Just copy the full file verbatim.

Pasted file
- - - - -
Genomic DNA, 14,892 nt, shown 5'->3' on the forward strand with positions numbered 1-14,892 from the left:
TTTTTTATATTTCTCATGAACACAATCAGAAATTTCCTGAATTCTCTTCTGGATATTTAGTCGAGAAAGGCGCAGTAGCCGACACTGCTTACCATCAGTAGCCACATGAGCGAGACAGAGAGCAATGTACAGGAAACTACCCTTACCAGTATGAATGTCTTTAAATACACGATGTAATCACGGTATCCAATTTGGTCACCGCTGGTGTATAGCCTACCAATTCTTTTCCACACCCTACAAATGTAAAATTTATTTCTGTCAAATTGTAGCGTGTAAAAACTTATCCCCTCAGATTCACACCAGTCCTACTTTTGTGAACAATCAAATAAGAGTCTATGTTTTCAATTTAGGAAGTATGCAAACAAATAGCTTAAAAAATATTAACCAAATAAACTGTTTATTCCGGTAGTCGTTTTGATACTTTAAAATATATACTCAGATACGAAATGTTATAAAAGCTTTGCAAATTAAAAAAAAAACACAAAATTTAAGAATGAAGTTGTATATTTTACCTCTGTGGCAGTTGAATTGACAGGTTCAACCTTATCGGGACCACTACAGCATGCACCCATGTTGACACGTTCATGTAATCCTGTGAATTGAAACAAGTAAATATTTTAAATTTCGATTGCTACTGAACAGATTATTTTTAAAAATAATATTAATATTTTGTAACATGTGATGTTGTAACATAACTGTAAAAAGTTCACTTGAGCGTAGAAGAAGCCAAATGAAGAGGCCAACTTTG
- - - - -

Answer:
Genomic DNA, 14,892 nt, shown 5'->3' on the forward strand with positions numbered 1-14,892 from the left:
TTTTTTATATTTCTCATGAACACAATCAGAAATTTCCTGAATTCTCTTCTGGATATTTAGTCGAGAAAGGCGCAGTAGCCGACACTGCTTACCATCAGTAGCCACATGAGCGAGACAGAGAGCAATGTACAGGAAACTACCCTTACCAGTATGAATGTCTTTAAATACACGATGTAATCACGGTATCCAATTTGGTCACCGCTGGTGTATAGCCTACCAATTCTTTTCCACACCCTACAAATGTAAAATTTATTTCTGTCAAATTGTAGCGTGTAAAAACTTATCCCCTCAGATTCACACCAGTCCTACTTTTGTGAACAATCAAATAAGAGTCTATGTTTTCAATTTAGGAAGTATGCAAACAAATAGCTTAAAAAATATTAACCAAATAAACTGTTTATTCCGGTAGTCGTTTTGATACTTTAAAATATATACTCAGATACGAAATGTTATAAAAGCTTTGCAAATTAAAAAAAAAACACAAAATTTAAGAATGAAGTTGTATATTTTACCTCTGTGGCAGTTGAATTGACAGGTTCAACCTTATCGGGACCACTACAGCATGCACCCATGTTGACACGTTCATGTAATCCTGTGAATTGAAACAAGTAAATATTTTAAATTTCGATTGCTACTGAACAGATTATTTTTAAAAATAATATTAATATTTTGTAACATGTGATGTTGTAACATAACTGTAAAAAGTTCACTTGAGCGTAGAAGAAGCCAAATGAAGAGGCCAACTTTG